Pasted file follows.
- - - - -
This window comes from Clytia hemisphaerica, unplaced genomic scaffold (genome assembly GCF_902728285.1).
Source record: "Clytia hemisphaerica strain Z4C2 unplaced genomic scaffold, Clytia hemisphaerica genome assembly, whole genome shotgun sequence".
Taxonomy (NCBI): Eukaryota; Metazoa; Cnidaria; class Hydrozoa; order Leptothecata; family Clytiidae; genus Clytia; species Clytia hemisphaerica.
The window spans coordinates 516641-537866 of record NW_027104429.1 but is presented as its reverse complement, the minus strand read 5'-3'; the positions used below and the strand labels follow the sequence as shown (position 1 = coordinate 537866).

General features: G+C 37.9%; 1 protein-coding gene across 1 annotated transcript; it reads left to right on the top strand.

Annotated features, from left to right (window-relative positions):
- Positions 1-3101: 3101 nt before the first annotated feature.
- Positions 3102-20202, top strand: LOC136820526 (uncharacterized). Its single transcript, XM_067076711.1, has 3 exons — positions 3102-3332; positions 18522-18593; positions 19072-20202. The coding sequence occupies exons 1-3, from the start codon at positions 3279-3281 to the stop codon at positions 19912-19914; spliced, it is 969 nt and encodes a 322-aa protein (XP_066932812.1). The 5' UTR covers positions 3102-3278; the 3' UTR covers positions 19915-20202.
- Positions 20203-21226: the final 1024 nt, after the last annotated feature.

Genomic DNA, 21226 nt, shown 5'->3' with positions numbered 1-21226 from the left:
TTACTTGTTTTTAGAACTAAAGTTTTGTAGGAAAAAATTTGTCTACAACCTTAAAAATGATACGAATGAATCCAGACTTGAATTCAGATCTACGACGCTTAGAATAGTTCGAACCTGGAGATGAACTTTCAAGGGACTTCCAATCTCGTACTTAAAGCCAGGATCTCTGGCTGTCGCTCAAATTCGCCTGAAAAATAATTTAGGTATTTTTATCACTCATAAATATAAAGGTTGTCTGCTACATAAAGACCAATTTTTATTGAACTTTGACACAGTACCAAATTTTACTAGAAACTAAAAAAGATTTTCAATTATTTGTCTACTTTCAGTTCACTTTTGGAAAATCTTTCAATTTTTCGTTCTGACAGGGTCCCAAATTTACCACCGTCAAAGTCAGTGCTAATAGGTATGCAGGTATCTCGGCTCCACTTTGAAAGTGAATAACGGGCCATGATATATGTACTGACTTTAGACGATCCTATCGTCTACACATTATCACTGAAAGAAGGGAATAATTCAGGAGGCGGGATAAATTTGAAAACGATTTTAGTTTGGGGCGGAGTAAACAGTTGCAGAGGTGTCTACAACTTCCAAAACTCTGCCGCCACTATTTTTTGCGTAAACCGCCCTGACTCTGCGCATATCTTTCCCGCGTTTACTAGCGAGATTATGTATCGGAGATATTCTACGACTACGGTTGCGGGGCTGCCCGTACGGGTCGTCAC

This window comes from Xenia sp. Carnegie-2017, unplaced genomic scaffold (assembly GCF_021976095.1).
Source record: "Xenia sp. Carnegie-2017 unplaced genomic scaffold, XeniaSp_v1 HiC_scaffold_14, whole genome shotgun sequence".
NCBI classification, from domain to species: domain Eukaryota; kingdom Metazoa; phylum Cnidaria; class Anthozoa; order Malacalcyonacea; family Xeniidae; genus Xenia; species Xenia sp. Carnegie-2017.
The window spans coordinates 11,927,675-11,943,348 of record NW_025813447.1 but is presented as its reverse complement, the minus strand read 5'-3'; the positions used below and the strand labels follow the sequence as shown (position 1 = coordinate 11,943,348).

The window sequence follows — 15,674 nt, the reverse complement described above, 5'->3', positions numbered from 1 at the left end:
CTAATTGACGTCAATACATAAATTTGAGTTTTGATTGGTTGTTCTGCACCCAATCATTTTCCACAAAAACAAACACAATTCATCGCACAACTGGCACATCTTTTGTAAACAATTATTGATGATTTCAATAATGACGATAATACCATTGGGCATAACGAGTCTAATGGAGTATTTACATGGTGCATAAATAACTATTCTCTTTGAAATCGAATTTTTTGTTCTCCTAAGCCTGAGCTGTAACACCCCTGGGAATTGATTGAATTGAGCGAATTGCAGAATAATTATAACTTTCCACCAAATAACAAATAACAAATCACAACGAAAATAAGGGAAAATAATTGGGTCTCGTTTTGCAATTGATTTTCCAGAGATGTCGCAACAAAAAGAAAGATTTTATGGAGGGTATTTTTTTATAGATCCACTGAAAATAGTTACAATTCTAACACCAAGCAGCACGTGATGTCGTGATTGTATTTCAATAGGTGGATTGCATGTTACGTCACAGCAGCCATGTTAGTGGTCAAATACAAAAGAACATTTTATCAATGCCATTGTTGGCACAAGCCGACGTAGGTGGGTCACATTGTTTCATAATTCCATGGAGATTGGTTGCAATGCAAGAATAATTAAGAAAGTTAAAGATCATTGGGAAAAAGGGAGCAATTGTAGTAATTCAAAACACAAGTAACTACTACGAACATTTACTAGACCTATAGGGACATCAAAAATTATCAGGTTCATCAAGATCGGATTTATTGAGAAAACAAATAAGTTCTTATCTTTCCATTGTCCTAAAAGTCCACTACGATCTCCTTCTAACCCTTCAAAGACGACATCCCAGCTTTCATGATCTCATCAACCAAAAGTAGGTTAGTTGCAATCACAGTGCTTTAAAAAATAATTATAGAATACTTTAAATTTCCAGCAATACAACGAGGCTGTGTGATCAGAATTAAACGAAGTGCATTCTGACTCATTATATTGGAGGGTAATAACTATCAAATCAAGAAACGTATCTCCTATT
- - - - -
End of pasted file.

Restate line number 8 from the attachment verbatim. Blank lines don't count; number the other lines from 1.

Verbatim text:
- Positions 3102-20202, top strand: LOC136820526 (uncharacterized). Its single transcript, XM_067076711.1, has 3 exons — positions 3102-3332; positions 18522-18593; positions 19072-20202. The coding sequence occupies exons 1-3, from the start codon at positions 3279-3281 to the stop codon at positions 19912-19914; spliced, it is 969 nt and encodes a 322-aa protein (XP_066932812.1). The 5' UTR covers positions 3102-3278; the 3' UTR covers positions 19915-20202.